Inventing Eastern Europe: The Map of Civilization on the Mind of the Enlightenment

Front Cover
Stanford University Press, 1994 - History - 419 pages
This is a wide-ranging intellectual history of how, in the 18th century, Europe came to be conceived as divided into "Western Europe" and "Eastern Europe". The author argues that this conceptual reorientation from the previously accepted "Northern" and "Southern" was a work of cultural construction and intellectual artifice created by the philosophes of the Enlightenment. He shows how the philosophers viewed the continent from the perspective of Paris and deliberately cultivated an idea of the backwardness of "Eastern Europe" the more readily to affirm the importance of "Western Europe".
 

What people are saying - Write a review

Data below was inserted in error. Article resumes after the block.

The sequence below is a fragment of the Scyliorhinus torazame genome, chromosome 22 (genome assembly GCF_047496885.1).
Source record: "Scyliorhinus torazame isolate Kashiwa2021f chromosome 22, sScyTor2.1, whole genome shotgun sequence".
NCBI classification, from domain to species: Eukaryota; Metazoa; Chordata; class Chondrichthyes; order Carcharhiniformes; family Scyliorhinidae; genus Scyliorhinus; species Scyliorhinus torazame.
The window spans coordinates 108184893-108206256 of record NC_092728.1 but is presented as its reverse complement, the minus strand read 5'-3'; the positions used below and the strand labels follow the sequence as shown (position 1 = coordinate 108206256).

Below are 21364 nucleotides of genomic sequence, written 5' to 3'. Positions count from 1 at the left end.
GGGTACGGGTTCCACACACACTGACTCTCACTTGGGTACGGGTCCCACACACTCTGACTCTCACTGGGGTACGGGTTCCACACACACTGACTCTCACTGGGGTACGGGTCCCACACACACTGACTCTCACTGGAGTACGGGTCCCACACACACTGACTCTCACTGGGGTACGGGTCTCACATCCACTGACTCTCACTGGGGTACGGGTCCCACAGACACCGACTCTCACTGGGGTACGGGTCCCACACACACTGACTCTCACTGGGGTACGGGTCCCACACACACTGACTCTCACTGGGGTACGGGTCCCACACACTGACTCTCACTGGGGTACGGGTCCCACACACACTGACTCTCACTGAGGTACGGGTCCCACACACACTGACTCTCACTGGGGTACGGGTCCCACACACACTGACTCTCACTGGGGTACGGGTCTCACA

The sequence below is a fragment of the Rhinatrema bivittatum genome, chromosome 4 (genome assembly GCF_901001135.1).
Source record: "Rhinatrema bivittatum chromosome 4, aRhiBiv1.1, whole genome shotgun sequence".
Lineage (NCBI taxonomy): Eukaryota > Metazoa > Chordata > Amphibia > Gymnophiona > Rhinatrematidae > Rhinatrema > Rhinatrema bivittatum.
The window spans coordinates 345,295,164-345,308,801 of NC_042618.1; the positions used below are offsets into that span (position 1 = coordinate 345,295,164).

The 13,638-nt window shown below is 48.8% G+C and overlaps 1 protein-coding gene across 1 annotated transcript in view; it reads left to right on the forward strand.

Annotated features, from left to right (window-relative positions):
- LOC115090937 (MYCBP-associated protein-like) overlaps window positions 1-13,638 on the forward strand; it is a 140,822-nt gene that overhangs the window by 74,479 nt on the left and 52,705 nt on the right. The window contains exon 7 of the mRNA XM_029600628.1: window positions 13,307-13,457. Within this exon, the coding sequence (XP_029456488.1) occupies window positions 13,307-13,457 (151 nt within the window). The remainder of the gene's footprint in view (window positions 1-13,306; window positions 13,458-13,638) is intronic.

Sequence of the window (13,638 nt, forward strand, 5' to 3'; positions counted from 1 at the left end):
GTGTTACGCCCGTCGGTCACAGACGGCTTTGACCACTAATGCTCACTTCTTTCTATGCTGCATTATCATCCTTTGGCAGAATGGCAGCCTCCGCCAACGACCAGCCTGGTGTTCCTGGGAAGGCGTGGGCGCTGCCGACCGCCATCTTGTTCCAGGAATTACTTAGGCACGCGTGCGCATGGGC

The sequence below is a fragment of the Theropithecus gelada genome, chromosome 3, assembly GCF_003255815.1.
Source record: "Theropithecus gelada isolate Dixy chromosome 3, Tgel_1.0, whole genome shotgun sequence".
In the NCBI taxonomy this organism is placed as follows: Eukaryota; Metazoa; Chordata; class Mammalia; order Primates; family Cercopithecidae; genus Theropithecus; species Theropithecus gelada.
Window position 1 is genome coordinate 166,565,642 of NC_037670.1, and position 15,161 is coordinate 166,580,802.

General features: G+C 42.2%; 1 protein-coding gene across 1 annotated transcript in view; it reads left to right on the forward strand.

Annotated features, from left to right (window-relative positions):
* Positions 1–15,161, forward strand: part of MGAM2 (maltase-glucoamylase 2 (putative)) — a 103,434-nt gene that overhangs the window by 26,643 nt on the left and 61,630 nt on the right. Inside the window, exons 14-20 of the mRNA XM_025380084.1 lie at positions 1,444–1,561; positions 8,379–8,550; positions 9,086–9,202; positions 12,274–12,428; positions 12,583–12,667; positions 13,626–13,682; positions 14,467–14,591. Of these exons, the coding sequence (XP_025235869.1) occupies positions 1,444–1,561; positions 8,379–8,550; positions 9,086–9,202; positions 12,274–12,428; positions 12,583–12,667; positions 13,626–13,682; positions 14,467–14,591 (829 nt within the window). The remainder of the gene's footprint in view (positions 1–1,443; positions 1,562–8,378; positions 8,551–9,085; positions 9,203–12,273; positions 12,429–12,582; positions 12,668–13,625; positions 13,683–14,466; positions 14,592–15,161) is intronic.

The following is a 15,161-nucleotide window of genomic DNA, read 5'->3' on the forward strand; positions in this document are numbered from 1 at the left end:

LibraryThing Review

User Review  - varske - LibraryThing

Definitely a tough read even if you know lots about modern Eastern Europe. By the time you get to the chapter on Voltaire, the picture is already clear and a bit repetitive. Eastern Europe was ... Read full review

Contents

Introduction
1
EighteenthCentury
17
Sexuality Slavery
50
Fiction Fantasy
89
Political Geography
144
Five Addressing Eastern Europe Part
195
Six Addressing Eastern Europe Part
235
Barbarians
284
The Evidence
332
Conclusion
356
Notes
377
Index
407
Copyright

Common terms and phrases

Bibliographic information